Are you still using the standard 2-button mouse that came with your computer? If so, it may be time for a much-needed upgrade. Believe it or not, the mouse that you use can make your entire workday so much easier. If you spend most of your day in front of a computer screen, an ergonomic mouse can mean the difference between a smooth workday, and a day that ends in wrist or joint pain. While ergonomic mice can be a bit pricier than the standard 2-button mouse, they are well worth the investment.
If your ultimate goal is to minimize wrist pain from mouse usage, then you need a device that keeps your hand in a relaxed, natural position. This is exactly what an ergonomic mouse will do. Unlike a standard mouse, there are several things you should consider when shopping for an ergonomic model.
There are a few different grip types to choose from, including:
Claw – Claw grip mice get their name from the way your hands look when using them. Your palm rests on the back of the mouse, while your fingers are arched in a claw-like position. This style of grip allows for precise control.
Fingertip – A fingertip grip is similar to the claw, but your palm does not rest on the mouse. The mouse is controlled entirely by your fingertips. This type of mouse will give you precise control, but of all three grip types, this is the most straining.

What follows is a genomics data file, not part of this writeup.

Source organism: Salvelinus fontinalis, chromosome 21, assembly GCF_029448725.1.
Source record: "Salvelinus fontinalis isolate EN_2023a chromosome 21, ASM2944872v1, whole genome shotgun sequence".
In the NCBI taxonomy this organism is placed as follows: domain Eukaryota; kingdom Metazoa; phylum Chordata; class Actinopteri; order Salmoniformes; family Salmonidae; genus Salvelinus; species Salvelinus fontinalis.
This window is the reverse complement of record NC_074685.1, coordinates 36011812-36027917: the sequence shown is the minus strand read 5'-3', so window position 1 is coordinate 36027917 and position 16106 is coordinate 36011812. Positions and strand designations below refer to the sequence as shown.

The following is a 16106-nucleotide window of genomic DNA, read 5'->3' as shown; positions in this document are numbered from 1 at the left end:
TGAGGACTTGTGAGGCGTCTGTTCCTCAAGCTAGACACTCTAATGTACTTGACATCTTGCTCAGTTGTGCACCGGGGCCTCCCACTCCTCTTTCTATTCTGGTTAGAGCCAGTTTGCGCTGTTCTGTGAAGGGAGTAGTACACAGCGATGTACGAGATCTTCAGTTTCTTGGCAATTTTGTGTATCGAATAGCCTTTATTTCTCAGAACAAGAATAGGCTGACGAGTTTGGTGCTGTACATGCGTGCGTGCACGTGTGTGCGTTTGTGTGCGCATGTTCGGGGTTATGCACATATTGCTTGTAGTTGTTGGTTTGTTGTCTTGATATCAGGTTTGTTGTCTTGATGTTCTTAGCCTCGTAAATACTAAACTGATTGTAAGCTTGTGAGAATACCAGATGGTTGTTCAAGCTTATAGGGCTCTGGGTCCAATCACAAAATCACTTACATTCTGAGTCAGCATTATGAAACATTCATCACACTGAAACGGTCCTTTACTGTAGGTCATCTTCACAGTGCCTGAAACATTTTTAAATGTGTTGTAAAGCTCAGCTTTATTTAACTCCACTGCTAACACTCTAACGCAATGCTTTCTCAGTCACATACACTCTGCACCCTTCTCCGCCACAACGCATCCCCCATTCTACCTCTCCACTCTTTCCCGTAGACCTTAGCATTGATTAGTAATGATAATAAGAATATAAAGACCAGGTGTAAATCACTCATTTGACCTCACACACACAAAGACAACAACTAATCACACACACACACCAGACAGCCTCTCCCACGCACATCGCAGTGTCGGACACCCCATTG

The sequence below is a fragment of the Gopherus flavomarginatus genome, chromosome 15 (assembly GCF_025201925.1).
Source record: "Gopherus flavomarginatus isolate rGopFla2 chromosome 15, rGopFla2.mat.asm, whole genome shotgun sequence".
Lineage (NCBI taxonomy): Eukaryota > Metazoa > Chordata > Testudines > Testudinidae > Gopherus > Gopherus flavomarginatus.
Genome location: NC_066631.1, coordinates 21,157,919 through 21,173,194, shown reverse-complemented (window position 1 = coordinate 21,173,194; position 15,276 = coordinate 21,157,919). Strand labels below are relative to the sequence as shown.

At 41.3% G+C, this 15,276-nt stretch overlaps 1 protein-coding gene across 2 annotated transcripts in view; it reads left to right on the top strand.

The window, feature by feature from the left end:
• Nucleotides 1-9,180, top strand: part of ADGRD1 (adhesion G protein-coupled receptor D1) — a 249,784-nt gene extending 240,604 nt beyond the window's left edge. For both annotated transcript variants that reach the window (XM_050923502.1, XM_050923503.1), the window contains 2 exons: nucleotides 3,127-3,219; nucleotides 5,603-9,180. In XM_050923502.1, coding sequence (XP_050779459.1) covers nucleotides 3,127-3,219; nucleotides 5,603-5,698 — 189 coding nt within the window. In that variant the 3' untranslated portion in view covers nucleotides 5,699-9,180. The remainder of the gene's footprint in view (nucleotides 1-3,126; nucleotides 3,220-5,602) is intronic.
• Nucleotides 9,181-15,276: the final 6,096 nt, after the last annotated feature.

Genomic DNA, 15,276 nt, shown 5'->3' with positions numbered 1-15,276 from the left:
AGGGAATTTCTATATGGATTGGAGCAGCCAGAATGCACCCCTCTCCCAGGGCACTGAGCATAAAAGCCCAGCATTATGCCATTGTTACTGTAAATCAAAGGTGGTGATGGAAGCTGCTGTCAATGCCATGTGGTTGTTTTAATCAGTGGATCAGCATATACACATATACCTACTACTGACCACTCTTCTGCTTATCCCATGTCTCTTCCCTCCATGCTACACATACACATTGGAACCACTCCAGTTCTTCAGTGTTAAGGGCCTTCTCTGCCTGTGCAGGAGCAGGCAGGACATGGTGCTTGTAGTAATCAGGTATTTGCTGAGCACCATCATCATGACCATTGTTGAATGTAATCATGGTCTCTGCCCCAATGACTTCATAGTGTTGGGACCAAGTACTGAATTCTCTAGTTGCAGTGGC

Palm – A palm grip is wide enough for you to lay your entire hand on the mouse. This is the type of mouse that most people are familiar with, and the most common grip type. A palm grip mouse is more comfortable and less taxing than other grip types.
Palm grip mice are the best choice for people suffering with RSI issues. It puts the least amount of strain on the wrist and forearm.
Size is a personal preference when it comes to choosing a mouse. To find a comfortable fit, you'll need to test drive a few different sized mice. The size of the mouse you choose will also depend on the type of grip you are comfortable using. A larger mouse, for example, is best suited for a palm grip.
Part of the problem with the standard mouse's design is that it forces your wrist to be in an unnatural position. Instead of your wrist and forearm resting in a natural, flat position, your wrist and forearm twist to the side. This position is what puts strain on your carpal tunnel, ligaments and tendons.
An ergonomically designed mouse will allow your wrist and forearm to rest in its natural position. There are both horizontal and vertical mice that eliminate this twisting motion. Some people find that a vertical mouse is the best option. This position supports your hand by keeping it upright. An ergonomic horizontal mouse will generally have an indentation on the right or left side to allow your thumb to rest in a comfortable, flat position.
Aside from the traditional mouse, you also have a variety of alternatives to choose from, including:
- Trackball mouse
- Touch pads and tablets
- Mouse pens
- Voice-activated inputs
To truly find the best ergonomic mouse, you need to try out a few different mice first-hand. What feels comfortable for your hand, may not feel comfortable for another person. What ultimately matters is the position your hands are in when using the mouse. Keeping your wrist straight and eliminating the strain on your hand, wrist and forearm will help you breeze through your workday pain-free.